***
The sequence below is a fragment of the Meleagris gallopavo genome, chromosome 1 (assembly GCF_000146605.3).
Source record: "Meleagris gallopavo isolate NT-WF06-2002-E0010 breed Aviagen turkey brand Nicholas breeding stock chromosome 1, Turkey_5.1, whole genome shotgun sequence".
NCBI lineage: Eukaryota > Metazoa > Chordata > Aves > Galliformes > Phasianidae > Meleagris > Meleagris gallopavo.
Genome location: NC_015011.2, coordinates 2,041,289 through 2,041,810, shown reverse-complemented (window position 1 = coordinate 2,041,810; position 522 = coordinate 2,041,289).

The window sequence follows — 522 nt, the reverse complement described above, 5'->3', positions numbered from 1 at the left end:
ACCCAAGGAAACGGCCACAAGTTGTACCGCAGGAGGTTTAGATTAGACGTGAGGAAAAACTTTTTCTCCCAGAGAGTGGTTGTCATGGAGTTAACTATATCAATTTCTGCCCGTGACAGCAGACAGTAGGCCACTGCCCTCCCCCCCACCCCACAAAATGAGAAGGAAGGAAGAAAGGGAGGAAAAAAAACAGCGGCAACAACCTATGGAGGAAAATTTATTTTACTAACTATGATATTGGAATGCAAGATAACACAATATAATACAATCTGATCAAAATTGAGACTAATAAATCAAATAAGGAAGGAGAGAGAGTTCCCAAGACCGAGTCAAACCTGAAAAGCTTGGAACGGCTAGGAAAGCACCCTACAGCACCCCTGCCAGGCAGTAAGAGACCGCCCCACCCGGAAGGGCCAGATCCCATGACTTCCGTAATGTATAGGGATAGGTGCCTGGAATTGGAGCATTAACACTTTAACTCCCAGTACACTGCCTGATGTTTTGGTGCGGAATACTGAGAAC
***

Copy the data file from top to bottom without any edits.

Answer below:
The sequence below is a fragment of the Meleagris gallopavo genome, chromosome 1 (assembly GCF_000146605.3).
Source record: "Meleagris gallopavo isolate NT-WF06-2002-E0010 breed Aviagen turkey brand Nicholas breeding stock chromosome 1, Turkey_5.1, whole genome shotgun sequence".
NCBI lineage: Eukaryota > Metazoa > Chordata > Aves > Galliformes > Phasianidae > Meleagris > Meleagris gallopavo.
Genome location: NC_015011.2, coordinates 2,041,289 through 2,041,810, shown reverse-complemented (window position 1 = coordinate 2,041,810; position 522 = coordinate 2,041,289).

The window sequence follows — 522 nt, the reverse complement described above, 5'->3', positions numbered from 1 at the left end:
ACCCAAGGAAACGGCCACAAGTTGTACCGCAGGAGGTTTAGATTAGACGTGAGGAAAAACTTTTTCTCCCAGAGAGTGGTTGTCATGGAGTTAACTATATCAATTTCTGCCCGTGACAGCAGACAGTAGGCCACTGCCCTCCCCCCCACCCCACAAAATGAGAAGGAAGGAAGAAAGGGAGGAAAAAAAACAGCGGCAACAACCTATGGAGGAAAATTTATTTTACTAACTATGATATTGGAATGCAAGATAACACAATATAATACAATCTGATCAAAATTGAGACTAATAAATCAAATAAGGAAGGAGAGAGAGTTCCCAAGACCGAGTCAAACCTGAAAAGCTTGGAACGGCTAGGAAAGCACCCTACAGCACCCCTGCCAGGCAGTAAGAGACCGCCCCACCCGGAAGGGCCAGATCCCATGACTTCCGTAATGTATAGGGATAGGTGCCTGGAATTGGAGCATTAACACTTTAACTCCCAGTACACTGCCTGATGTTTTGGTGCGGAATACTGAGAAC